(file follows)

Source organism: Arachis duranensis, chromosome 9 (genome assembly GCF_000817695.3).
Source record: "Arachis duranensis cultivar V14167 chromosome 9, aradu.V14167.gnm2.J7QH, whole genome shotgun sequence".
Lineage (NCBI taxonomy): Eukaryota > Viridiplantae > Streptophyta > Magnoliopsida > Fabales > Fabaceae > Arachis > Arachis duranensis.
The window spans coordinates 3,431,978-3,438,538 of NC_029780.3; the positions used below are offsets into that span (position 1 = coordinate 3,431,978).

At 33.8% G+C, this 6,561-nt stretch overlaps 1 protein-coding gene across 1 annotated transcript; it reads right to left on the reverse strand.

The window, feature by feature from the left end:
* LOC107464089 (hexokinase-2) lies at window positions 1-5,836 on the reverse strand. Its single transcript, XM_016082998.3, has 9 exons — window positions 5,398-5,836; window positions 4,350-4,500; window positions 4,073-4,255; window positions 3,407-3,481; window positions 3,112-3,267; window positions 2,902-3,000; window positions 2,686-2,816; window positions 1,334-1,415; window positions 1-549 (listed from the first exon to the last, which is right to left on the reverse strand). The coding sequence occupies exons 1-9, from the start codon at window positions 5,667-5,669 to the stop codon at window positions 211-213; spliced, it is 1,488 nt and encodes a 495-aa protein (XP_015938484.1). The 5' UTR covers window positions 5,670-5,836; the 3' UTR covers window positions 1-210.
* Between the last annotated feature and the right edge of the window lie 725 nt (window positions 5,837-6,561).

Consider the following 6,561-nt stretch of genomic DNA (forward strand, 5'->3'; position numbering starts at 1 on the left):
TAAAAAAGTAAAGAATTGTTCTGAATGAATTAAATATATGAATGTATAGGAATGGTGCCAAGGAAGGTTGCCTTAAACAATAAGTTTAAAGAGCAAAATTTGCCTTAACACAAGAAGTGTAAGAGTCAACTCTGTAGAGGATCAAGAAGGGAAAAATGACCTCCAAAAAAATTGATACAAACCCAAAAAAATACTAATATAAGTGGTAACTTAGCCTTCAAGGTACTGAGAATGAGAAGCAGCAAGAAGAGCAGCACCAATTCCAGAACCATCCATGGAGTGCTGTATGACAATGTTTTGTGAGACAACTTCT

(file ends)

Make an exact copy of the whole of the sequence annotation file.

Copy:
Source organism: Arachis duranensis, chromosome 9 (genome assembly GCF_000817695.3).
Source record: "Arachis duranensis cultivar V14167 chromosome 9, aradu.V14167.gnm2.J7QH, whole genome shotgun sequence".
Lineage (NCBI taxonomy): Eukaryota > Viridiplantae > Streptophyta > Magnoliopsida > Fabales > Fabaceae > Arachis > Arachis duranensis.
The window spans coordinates 3,431,978-3,438,538 of NC_029780.3; the positions used below are offsets into that span (position 1 = coordinate 3,431,978).

At 33.8% G+C, this 6,561-nt stretch overlaps 1 protein-coding gene across 1 annotated transcript; it reads right to left on the reverse strand.

The window, feature by feature from the left end:
* LOC107464089 (hexokinase-2) lies at window positions 1-5,836 on the reverse strand. Its single transcript, XM_016082998.3, has 9 exons — window positions 5,398-5,836; window positions 4,350-4,500; window positions 4,073-4,255; window positions 3,407-3,481; window positions 3,112-3,267; window positions 2,902-3,000; window positions 2,686-2,816; window positions 1,334-1,415; window positions 1-549 (listed from the first exon to the last, which is right to left on the reverse strand). The coding sequence occupies exons 1-9, from the start codon at window positions 5,667-5,669 to the stop codon at window positions 211-213; spliced, it is 1,488 nt and encodes a 495-aa protein (XP_015938484.1). The 5' UTR covers window positions 5,670-5,836; the 3' UTR covers window positions 1-210.
* Between the last annotated feature and the right edge of the window lie 725 nt (window positions 5,837-6,561).

Consider the following 6,561-nt stretch of genomic DNA (forward strand, 5'->3'; position numbering starts at 1 on the left):
TAAAAAAGTAAAGAATTGTTCTGAATGAATTAAATATATGAATGTATAGGAATGGTGCCAAGGAAGGTTGCCTTAAACAATAAGTTTAAAGAGCAAAATTTGCCTTAACACAAGAAGTGTAAGAGTCAACTCTGTAGAGGATCAAGAAGGGAAAAATGACCTCCAAAAAAATTGATACAAACCCAAAAAAATACTAATATAAGTGGTAACTTAGCCTTCAAGGTACTGAGAATGAGAAGCAGCAAGAAGAGCAGCACCAATTCCAGAACCATCCATGGAGTGCTGTATGACAATGTTTTGTGAGACAACTTCT